Pritchard encapsulated the spirit of Queen’s

Bob Pritchard’s love and support for Queen’s was unrivalled

Pritchard was remembered for his work on Nixon Field.
Pritchard was remembered for his work on Nixon Field.
Supplied by Queen’s athletics

Although June 3 was a tough day for Queen’s Athletics, it also gave people a chance to remember and appreciate a true friend.

The day marked the passing of Queen’s alumni Bob Pritchard after a long battle with Parkinson’s disease. According to many, Queen’s lost a visionary, a selfless soul — someone with an incomparable tenacity for life. It was the loss of a Gael who wore the gold, red and blue with an unmatched pride.

Most of all, it was the loss of a friend for countless people.

A lifelong Gael, Bob graduated from Queen’s in 1964 in Engineering Physics. Alongside his academic abilities, Bob was a valuable member of the rugby team during his time at Queen’s. As he became immersed in the school, Pritchard’s love and devotion to Queen’s only grew beyond his time as a student.

After living in various cities across Canada as well as a stint in the UK as a computer scientist and technician, Bob moved back to Kingston in the mid-90s.

It was after this move that Pritchard began to give back to Queen’s. A major player in the construction of Nixon Field, Pritchard also established the athletic awards and was an incredibly generous philanthropist.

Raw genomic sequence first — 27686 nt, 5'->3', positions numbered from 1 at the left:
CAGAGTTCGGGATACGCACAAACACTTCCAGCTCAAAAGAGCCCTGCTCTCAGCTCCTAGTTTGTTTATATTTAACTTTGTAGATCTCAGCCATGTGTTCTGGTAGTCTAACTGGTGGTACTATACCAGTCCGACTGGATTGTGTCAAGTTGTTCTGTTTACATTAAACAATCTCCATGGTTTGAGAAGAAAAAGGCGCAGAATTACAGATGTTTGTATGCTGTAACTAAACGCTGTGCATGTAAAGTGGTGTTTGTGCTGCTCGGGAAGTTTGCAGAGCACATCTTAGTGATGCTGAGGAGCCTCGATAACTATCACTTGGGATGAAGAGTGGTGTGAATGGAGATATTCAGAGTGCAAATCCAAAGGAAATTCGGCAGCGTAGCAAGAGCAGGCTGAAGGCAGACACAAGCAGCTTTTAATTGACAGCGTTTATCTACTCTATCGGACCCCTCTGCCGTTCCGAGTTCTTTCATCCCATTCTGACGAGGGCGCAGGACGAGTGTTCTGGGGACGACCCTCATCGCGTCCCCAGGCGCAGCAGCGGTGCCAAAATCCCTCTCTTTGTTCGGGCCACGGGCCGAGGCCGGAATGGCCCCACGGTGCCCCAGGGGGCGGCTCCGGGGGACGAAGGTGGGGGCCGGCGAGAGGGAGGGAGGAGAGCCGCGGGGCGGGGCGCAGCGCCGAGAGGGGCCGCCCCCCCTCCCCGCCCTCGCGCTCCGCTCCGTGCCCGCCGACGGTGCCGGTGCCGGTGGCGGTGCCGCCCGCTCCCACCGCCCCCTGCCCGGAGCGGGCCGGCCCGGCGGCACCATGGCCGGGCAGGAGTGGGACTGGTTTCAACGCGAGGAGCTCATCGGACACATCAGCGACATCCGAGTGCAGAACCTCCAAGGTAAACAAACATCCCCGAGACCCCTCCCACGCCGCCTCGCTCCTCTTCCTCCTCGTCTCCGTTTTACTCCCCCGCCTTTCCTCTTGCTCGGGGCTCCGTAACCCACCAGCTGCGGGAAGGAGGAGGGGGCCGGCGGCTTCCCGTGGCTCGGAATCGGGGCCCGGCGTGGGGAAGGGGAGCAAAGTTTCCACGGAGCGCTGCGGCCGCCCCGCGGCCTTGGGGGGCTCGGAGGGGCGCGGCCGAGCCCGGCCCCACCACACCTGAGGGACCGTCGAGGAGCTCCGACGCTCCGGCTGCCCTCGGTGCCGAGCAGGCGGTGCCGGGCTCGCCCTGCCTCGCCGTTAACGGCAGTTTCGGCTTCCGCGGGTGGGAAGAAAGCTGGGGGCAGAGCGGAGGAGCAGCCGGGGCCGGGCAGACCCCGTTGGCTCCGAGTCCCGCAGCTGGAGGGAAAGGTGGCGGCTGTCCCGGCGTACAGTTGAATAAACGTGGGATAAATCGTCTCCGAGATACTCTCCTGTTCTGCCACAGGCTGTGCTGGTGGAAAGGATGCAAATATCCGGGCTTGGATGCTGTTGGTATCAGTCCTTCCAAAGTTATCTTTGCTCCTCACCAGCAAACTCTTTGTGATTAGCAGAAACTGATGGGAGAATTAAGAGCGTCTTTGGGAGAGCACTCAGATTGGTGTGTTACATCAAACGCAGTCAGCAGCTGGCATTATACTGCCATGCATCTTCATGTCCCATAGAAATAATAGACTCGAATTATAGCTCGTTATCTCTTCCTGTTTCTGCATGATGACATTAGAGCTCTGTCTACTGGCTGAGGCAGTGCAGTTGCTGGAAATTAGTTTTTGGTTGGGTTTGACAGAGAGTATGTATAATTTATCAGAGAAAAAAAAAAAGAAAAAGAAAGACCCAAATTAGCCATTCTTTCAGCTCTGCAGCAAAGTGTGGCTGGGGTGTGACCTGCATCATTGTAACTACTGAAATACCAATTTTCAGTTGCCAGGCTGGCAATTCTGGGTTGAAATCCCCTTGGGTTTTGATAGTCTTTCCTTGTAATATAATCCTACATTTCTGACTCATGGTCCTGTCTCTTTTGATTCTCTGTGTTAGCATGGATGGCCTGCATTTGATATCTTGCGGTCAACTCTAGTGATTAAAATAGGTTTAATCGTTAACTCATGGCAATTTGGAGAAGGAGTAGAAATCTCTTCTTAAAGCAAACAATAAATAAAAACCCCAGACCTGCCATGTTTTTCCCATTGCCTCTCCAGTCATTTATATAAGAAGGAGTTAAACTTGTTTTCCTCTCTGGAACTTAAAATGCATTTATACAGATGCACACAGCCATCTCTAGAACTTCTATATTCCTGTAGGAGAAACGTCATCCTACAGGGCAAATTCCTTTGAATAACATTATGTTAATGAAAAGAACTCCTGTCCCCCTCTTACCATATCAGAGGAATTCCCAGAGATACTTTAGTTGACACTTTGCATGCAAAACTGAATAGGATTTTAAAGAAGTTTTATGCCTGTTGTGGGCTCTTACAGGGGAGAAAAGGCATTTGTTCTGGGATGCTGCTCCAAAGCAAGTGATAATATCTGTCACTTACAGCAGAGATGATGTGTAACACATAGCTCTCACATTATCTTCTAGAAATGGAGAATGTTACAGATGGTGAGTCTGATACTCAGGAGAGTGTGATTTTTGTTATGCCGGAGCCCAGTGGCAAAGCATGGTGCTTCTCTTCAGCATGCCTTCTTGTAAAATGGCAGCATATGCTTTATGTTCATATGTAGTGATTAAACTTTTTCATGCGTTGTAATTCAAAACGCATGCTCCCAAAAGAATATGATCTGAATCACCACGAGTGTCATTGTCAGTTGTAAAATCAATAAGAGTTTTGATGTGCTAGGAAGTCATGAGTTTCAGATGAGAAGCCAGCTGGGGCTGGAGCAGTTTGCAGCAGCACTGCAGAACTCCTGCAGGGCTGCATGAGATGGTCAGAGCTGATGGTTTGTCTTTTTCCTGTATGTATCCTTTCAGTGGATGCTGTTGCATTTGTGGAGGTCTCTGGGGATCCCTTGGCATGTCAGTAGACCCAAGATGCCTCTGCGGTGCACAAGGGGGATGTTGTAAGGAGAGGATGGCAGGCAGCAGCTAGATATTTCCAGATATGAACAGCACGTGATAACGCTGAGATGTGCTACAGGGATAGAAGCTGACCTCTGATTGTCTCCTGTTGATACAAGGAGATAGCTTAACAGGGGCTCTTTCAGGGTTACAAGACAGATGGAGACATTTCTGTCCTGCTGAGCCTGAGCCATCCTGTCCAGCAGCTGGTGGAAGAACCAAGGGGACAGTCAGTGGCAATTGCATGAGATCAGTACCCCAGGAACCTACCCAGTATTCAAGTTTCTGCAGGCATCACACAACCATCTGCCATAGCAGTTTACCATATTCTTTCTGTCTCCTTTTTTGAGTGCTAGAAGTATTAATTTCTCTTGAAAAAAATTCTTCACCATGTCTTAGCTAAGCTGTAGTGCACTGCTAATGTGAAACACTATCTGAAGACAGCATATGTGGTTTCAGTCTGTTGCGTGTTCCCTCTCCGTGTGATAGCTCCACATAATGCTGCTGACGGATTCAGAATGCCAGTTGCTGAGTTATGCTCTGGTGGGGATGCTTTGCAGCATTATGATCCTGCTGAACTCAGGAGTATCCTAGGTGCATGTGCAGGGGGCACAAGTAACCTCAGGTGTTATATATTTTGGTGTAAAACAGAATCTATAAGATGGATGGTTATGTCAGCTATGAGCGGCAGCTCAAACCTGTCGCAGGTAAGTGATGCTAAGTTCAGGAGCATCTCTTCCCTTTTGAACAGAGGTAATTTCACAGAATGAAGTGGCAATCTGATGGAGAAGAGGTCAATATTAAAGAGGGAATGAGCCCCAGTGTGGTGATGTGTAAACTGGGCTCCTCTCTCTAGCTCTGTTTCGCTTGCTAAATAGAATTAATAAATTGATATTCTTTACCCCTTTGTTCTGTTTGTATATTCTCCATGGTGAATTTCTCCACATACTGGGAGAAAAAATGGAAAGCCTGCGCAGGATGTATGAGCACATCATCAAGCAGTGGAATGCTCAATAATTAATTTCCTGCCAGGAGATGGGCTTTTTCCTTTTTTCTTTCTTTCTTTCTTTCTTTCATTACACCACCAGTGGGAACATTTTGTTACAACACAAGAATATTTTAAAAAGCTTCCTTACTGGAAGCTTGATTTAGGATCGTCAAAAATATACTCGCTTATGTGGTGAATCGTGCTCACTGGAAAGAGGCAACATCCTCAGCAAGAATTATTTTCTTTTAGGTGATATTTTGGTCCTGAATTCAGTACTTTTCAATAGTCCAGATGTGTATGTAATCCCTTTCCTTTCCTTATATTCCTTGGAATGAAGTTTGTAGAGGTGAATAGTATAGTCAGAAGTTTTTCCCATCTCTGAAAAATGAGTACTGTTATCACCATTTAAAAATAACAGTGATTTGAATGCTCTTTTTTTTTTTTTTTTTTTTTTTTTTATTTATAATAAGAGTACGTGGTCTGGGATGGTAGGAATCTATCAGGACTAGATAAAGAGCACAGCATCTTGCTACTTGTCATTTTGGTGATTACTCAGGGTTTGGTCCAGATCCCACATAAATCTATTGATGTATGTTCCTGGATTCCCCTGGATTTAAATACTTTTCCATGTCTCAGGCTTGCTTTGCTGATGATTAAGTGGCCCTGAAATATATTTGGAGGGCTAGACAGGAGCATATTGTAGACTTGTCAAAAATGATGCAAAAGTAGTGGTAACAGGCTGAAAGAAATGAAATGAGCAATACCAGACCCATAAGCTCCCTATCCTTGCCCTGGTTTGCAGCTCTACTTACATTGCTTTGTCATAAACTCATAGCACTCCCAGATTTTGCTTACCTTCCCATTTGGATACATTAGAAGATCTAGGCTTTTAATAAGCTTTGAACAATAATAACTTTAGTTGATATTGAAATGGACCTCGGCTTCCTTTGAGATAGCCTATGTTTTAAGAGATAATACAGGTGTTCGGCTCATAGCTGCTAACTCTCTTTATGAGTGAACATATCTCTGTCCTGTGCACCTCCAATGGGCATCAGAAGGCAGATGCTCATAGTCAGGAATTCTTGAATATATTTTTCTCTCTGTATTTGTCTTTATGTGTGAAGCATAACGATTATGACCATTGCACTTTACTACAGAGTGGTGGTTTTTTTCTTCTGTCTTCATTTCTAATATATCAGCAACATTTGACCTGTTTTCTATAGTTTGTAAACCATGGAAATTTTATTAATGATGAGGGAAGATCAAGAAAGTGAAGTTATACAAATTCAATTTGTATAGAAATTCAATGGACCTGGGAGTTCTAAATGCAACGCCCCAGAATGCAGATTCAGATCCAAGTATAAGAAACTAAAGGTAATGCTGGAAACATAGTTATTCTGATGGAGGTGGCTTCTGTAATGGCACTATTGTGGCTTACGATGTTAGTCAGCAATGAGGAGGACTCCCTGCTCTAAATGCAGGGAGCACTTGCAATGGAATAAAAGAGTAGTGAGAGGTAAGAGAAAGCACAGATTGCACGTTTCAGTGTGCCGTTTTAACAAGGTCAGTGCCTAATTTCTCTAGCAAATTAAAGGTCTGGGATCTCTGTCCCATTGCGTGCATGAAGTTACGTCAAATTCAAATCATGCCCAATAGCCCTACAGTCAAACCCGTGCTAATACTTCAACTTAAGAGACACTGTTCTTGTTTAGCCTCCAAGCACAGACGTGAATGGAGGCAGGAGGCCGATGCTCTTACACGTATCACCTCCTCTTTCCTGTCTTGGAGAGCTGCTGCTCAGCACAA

“He was very committed, which was one of his best qualities. Just committed to doing the right thing. Helping others was so important to him. He never was looking for recognition,” Queen’s athletics Senior Advancement Officer Sarah Roth said. Roth spent countless hours with Pritchard because of her position, often picking through the logistics for different events on top of many other jobs. As would often happen with Pritchard, a unique friendship blossomed from their relationship.

“He was just such a good, kind person,” Roth said. “He had a really dry but funny sense of humour. He was always just so positive. He was very much like a pillar of support in an unwavering kind of sense.”

Another aspect of Pritchard’s philanthropic role at Queen’s which won’t be forgotten is his association with the rugby teams. In 2015, he established the first ever Queen’s rugby award, which is awarded each year to a male and female rugby player who excels both academically and athletically. Fittingly, it was named the Bob Pritchard award.

Roth believes that this inclusivity — through the inclusion of both men and women — was just another one of his defining characteristics.

“I think it really spoke to his characteristics. He was a supporter of all rugby at Queen’s, not just the men’s program — it will last forever,” Roth said.

It was no secret to anybody around Pritchard that he had suffered from Parkinson’s for over a decade. During this time, Pritchard didn’t let this illness get the best of him.

“It never really seemed to bother him,” Roth said, recounting a time when Pritchard had been dealing with his Parkinson’s, leaving him unable to do much physical activity.

“I went to Bob’s condo to pick him up [to go watch golf] and he scuttled out to the car and was like ‘quick, we gotta go, my wife’s walking the dog!’” Roth said. “Bob spent the whole day driving around in the golf cart nearly running people over, having the best time and really enjoying the experience and what that was for him at that point in his life.”

This is just a snapshot of Pritchard’s ever-present energy, which was replicated time and time again. He was a reminder of positivity and resiliency in the face of back-breaking conditions; a lesson in putting life into perspective.

For those who knew Pritchard, what drew so many to him was the richness and integrity with which he lived his life. He left a tradition and spirit for Queen’s that will be strived towards by generations of alumni for years to come. 

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